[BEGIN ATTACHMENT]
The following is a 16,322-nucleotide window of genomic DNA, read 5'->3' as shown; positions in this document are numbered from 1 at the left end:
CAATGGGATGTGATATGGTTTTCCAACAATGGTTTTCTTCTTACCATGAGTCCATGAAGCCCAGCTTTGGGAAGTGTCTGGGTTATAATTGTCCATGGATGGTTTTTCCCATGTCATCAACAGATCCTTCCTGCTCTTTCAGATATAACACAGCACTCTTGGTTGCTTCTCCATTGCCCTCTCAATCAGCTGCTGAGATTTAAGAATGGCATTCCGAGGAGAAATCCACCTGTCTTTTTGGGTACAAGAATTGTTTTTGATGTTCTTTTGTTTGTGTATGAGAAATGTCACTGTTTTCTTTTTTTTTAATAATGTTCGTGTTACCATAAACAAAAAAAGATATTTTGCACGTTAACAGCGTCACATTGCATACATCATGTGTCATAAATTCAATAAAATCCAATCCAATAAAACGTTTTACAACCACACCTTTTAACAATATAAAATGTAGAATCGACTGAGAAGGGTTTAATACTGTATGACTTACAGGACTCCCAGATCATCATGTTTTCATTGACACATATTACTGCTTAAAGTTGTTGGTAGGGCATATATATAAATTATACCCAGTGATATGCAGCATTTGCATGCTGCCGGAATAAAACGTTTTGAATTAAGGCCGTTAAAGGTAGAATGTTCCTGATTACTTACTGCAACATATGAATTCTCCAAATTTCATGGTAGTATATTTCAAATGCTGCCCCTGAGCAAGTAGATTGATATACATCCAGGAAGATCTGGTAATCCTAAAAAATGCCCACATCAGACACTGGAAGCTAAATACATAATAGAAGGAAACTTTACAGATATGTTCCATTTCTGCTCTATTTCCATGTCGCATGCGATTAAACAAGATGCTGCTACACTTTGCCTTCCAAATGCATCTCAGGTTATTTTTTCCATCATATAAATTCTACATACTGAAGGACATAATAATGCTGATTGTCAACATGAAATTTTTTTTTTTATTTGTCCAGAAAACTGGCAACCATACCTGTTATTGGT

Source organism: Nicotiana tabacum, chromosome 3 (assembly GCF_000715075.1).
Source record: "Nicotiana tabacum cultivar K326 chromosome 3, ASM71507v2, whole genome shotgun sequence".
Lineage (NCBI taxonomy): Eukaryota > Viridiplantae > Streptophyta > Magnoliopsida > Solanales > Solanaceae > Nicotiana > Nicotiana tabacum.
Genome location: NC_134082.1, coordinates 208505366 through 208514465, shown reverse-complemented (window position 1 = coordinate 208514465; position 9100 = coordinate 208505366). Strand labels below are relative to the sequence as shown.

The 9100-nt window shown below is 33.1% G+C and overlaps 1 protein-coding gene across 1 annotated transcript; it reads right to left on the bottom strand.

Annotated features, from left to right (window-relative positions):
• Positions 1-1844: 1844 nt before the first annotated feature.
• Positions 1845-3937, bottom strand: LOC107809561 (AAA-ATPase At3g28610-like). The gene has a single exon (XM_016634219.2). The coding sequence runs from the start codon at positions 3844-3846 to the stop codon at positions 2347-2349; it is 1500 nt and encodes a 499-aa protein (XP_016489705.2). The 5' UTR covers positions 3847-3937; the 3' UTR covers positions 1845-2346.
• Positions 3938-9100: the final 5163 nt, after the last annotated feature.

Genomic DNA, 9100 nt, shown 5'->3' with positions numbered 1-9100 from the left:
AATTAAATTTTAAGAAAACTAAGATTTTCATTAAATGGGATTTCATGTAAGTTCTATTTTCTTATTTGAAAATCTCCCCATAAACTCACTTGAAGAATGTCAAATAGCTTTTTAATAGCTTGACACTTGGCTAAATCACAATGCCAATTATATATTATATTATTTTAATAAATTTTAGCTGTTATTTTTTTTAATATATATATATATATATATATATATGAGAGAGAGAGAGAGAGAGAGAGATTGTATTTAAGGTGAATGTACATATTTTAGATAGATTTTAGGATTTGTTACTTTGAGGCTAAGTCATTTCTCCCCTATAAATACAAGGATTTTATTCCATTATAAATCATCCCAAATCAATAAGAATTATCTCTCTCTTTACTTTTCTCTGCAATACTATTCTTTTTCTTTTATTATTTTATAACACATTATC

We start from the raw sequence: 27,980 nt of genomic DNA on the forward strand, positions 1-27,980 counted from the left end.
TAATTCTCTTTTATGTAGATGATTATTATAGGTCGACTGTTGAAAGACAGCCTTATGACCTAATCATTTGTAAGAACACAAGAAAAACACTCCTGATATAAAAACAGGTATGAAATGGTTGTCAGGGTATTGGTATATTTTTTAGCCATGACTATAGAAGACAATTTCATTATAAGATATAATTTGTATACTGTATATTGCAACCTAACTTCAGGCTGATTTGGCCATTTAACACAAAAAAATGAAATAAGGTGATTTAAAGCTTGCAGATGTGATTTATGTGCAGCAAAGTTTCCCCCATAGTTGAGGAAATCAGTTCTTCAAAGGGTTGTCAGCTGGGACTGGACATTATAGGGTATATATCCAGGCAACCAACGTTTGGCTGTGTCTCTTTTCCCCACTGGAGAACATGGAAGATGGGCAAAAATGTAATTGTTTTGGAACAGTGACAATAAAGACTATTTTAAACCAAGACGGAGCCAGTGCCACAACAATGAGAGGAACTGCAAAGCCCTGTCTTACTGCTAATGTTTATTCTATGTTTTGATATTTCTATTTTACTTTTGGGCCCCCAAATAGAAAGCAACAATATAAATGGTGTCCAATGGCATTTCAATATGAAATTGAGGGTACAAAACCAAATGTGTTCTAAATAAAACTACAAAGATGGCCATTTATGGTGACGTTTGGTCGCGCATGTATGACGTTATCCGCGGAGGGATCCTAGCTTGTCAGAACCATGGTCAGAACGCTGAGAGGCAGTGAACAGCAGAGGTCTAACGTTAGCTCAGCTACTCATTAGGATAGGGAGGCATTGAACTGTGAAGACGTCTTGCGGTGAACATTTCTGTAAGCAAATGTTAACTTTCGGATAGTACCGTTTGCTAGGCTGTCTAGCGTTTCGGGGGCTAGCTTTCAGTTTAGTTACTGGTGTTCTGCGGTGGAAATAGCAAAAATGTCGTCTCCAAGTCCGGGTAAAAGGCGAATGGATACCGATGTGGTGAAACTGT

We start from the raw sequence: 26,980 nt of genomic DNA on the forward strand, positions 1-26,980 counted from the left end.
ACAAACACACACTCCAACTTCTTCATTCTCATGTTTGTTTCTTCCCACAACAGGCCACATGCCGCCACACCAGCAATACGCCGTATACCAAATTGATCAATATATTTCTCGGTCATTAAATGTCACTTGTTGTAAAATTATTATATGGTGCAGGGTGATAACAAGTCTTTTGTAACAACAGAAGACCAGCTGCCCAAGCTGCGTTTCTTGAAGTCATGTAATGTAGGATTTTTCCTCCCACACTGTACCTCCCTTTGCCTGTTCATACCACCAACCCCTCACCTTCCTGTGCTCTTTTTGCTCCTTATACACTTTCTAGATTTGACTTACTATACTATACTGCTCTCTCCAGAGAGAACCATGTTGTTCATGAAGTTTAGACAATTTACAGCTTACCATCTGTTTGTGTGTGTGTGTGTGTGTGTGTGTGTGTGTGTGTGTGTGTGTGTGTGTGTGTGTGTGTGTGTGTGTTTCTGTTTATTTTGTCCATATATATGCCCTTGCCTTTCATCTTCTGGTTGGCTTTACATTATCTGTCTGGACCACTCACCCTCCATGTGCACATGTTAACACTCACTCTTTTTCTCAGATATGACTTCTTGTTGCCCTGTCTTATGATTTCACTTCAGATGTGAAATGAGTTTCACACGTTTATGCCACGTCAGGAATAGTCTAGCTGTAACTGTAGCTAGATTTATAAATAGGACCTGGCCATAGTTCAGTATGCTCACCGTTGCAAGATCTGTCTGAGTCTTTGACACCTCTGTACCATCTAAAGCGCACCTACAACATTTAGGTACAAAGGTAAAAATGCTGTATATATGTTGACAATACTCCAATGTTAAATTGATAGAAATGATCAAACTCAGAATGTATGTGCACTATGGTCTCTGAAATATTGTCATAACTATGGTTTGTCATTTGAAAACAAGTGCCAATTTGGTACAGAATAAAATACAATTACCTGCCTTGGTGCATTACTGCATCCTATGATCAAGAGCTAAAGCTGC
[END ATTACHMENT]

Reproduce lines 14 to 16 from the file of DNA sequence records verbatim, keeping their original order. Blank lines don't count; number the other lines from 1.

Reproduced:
We start from the raw sequence: 27,980 nt of genomic DNA on the forward strand, positions 1-27,980 counted from the left end.
TAATTCTCTTTTATGTAGATGATTATTATAGGTCGACTGTTGAAAGACAGCCTTATGACCTAATCATTTGTAAGAACACAAGAAAAACACTCCTGATATAAAAACAGGTATGAAATGGTTGTCAGGGTATTGGTATATTTTTTAGCCATGACTATAGAAGACAATTTCATTATAAGATATAATTTGTATACTGTATATTGCAACCTAACTTCAGGCTGATTTGGCCATTTAACACAAAAAAATGAAATAAGGTGATTTAAAGCTTGCAGATGTGATTTATGTGCAGCAAAGTTTCCCCCATAGTTGAGGAAATCAGTTCTTCAAAGGGTTGTCAGCTGGGACTGGACATTATAGGGTATATATCCAGGCAACCAACGTTTGGCTGTGTCTCTTTTCCCCACTGGAGAACATGGAAGATGGGCAAAAATGTAATTGTTTTGGAACAGTGACAATAAAGACTATTTTAAACCAAGACGGAGCCAGTGCCACAACAATGAGAGGAACTGCAAAGCCCTGTCTTACTGCTAATGTTTATTCTATGTTTTGATATTTCTATTTTACTTTTGGGCCCCCAAATAGAAAGCAACAATATAAATGGTGTCCAATGGCATTTCAATATGAAATTGAGGGTACAAAACCAAATGTGTTCTAAATAAAACTACAAAGATGGCCATTTATGGTGACGTTTGGTCGCGCATGTATGACGTTATCCGCGGAGGGATCCTAGCTTGTCAGAACCATGGTCAGAACGCTGAGAGGCAGTGAACAGCAGAGGTCTAACGTTAGCTCAGCTACTCATTAGGATAGGGAGGCATTGAACTGTGAAGACGTCTTGCGGTGAACATTTCTGTAAGCAAATGTTAACTTTCGGATAGTACCGTTTGCTAGGCTGTCTAGCGTTTCGGGGGCTAGCTTTCAGTTTAGTTACTGGTGTTCTGCGGTGGAAATAGCAAAAATGTCGTCTCCAAGTCCGGGTAAAAGGCGAATGGATACCGATGTGGTGAAACTGT

We start from the raw sequence: 26,980 nt of genomic DNA on the forward strand, positions 1-26,980 counted from the left end.